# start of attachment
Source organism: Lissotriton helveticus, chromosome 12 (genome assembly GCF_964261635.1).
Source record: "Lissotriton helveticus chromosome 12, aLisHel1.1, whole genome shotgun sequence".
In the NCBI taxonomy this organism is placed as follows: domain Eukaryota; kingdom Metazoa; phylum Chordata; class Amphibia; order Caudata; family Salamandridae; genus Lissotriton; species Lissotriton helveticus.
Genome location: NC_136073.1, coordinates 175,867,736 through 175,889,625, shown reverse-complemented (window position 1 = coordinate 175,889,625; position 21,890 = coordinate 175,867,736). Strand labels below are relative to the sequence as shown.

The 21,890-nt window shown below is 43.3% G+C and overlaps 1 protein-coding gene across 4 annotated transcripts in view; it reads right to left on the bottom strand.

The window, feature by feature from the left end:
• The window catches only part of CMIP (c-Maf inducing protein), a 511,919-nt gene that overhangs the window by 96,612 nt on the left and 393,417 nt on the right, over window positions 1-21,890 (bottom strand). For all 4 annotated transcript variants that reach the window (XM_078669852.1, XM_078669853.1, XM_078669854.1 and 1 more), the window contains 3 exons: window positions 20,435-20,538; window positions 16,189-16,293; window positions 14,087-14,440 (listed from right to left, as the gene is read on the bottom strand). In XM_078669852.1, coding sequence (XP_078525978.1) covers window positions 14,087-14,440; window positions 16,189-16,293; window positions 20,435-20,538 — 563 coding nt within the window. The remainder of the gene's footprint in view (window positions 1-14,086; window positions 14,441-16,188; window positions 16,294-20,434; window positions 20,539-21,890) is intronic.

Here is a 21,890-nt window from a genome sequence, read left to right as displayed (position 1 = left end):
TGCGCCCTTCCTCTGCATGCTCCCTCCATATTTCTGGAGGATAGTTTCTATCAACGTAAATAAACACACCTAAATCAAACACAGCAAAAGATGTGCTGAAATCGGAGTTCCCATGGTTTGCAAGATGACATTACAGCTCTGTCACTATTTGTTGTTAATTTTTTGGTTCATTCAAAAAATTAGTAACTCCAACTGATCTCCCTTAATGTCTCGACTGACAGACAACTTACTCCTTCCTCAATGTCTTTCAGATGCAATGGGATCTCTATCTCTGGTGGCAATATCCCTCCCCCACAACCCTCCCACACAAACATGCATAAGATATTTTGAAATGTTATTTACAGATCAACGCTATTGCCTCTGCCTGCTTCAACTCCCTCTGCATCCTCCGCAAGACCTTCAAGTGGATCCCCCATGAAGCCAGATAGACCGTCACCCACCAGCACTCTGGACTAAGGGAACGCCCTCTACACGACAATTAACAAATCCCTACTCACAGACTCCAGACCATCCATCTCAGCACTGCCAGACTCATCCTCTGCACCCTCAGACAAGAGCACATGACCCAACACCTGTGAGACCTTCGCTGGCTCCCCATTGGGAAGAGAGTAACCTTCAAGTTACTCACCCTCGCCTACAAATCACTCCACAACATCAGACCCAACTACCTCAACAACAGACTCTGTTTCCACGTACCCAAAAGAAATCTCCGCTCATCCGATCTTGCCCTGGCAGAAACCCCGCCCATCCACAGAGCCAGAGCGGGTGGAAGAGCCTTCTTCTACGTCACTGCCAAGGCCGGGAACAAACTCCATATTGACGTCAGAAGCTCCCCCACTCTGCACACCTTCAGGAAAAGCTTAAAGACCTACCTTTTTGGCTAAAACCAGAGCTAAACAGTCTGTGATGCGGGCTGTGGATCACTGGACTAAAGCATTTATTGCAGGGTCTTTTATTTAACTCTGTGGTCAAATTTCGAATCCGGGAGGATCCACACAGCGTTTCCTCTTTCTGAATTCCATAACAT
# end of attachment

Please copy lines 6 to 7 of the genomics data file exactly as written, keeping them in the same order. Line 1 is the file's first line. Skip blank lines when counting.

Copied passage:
The window, feature by feature from the left end:
• The window catches only part of CMIP (c-Maf inducing protein), a 511,919-nt gene that overhangs the window by 96,612 nt on the left and 393,417 nt on the right, over window positions 1-21,890 (bottom strand). For all 4 annotated transcript variants that reach the window (XM_078669852.1, XM_078669853.1, XM_078669854.1 and 1 more), the window contains 3 exons: window positions 20,435-20,538; window positions 16,189-16,293; window positions 14,087-14,440 (listed from right to left, as the gene is read on the bottom strand). In XM_078669852.1, coding sequence (XP_078525978.1) covers window positions 14,087-14,440; window positions 16,189-16,293; window positions 20,435-20,538 — 563 coding nt within the window. The remainder of the gene's footprint in view (window positions 1-14,086; window positions 14,441-16,188; window positions 16,294-20,434; window positions 20,539-21,890) is intronic.